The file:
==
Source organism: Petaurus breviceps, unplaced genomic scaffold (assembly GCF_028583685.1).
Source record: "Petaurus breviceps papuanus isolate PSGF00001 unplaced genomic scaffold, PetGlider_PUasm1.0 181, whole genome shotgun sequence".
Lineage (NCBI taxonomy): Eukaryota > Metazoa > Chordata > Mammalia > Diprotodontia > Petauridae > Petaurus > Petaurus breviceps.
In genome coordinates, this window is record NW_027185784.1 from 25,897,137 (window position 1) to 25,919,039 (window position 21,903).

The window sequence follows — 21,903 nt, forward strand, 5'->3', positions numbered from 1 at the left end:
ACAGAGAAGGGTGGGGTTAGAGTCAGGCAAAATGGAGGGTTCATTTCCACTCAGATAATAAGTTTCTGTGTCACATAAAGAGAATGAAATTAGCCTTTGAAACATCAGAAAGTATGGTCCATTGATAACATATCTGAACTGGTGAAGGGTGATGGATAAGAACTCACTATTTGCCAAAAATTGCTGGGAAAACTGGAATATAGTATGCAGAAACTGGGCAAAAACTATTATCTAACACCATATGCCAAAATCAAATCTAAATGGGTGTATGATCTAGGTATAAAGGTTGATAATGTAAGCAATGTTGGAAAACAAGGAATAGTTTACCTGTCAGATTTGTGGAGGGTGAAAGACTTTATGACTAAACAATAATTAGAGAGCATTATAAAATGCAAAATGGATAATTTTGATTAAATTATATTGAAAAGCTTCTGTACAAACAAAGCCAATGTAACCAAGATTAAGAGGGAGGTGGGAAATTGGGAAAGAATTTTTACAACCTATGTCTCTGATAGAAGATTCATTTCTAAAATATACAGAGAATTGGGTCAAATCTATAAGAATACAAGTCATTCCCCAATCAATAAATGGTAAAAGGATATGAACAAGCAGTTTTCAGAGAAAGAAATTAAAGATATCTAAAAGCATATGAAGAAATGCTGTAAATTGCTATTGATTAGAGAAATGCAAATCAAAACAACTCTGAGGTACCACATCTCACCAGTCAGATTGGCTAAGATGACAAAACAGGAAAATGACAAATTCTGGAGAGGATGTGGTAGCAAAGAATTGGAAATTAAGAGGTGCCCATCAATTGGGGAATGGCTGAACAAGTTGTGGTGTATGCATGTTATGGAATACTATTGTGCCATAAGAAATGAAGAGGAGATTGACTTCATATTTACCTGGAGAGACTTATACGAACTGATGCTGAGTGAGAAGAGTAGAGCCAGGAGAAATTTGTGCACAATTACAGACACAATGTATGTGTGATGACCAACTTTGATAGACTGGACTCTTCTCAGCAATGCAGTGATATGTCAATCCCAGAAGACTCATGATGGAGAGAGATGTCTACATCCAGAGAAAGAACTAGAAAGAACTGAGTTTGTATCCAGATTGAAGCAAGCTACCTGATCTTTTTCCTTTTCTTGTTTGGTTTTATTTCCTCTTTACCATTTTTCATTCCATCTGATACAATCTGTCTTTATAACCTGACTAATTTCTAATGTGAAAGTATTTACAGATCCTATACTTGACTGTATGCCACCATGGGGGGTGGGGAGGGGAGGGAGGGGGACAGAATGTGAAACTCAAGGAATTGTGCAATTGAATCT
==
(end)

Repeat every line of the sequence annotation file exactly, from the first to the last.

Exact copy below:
Source organism: Petaurus breviceps, unplaced genomic scaffold (assembly GCF_028583685.1).
Source record: "Petaurus breviceps papuanus isolate PSGF00001 unplaced genomic scaffold, PetGlider_PUasm1.0 181, whole genome shotgun sequence".
Lineage (NCBI taxonomy): Eukaryota > Metazoa > Chordata > Mammalia > Diprotodontia > Petauridae > Petaurus > Petaurus breviceps.
In genome coordinates, this window is record NW_027185784.1 from 25,897,137 (window position 1) to 25,919,039 (window position 21,903).

The window sequence follows — 21,903 nt, forward strand, 5'->3', positions numbered from 1 at the left end:
ACAGAGAAGGGTGGGGTTAGAGTCAGGCAAAATGGAGGGTTCATTTCCACTCAGATAATAAGTTTCTGTGTCACATAAAGAGAATGAAATTAGCCTTTGAAACATCAGAAAGTATGGTCCATTGATAACATATCTGAACTGGTGAAGGGTGATGGATAAGAACTCACTATTTGCCAAAAATTGCTGGGAAAACTGGAATATAGTATGCAGAAACTGGGCAAAAACTATTATCTAACACCATATGCCAAAATCAAATCTAAATGGGTGTATGATCTAGGTATAAAGGTTGATAATGTAAGCAATGTTGGAAAACAAGGAATAGTTTACCTGTCAGATTTGTGGAGGGTGAAAGACTTTATGACTAAACAATAATTAGAGAGCATTATAAAATGCAAAATGGATAATTTTGATTAAATTATATTGAAAAGCTTCTGTACAAACAAAGCCAATGTAACCAAGATTAAGAGGGAGGTGGGAAATTGGGAAAGAATTTTTACAACCTATGTCTCTGATAGAAGATTCATTTCTAAAATATACAGAGAATTGGGTCAAATCTATAAGAATACAAGTCATTCCCCAATCAATAAATGGTAAAAGGATATGAACAAGCAGTTTTCAGAGAAAGAAATTAAAGATATCTAAAAGCATATGAAGAAATGCTGTAAATTGCTATTGATTAGAGAAATGCAAATCAAAACAACTCTGAGGTACCACATCTCACCAGTCAGATTGGCTAAGATGACAAAACAGGAAAATGACAAATTCTGGAGAGGATGTGGTAGCAAAGAATTGGAAATTAAGAGGTGCCCATCAATTGGGGAATGGCTGAACAAGTTGTGGTGTATGCATGTTATGGAATACTATTGTGCCATAAGAAATGAAGAGGAGATTGACTTCATATTTACCTGGAGAGACTTATACGAACTGATGCTGAGTGAGAAGAGTAGAGCCAGGAGAAATTTGTGCACAATTACAGACACAATGTATGTGTGATGACCAACTTTGATAGACTGGACTCTTCTCAGCAATGCAGTGATATGTCAATCCCAGAAGACTCATGATGGAGAGAGATGTCTACATCCAGAGAAAGAACTAGAAAGAACTGAGTTTGTATCCAGATTGAAGCAAGCTACCTGATCTTTTTCCTTTTCTTGTTTGGTTTTATTTCCTCTTTACCATTTTTCATTCCATCTGATACAATCTGTCTTTATAACCTGACTAATTTCTAATGTGAAAGTATTTACAGATCCTATACTTGACTGTATGCCACCATGGGGGGTGGGGAGGGGAGGGAGGGGGACAGAATGTGAAACTCAAGGAATTGTGCAATTGAATCT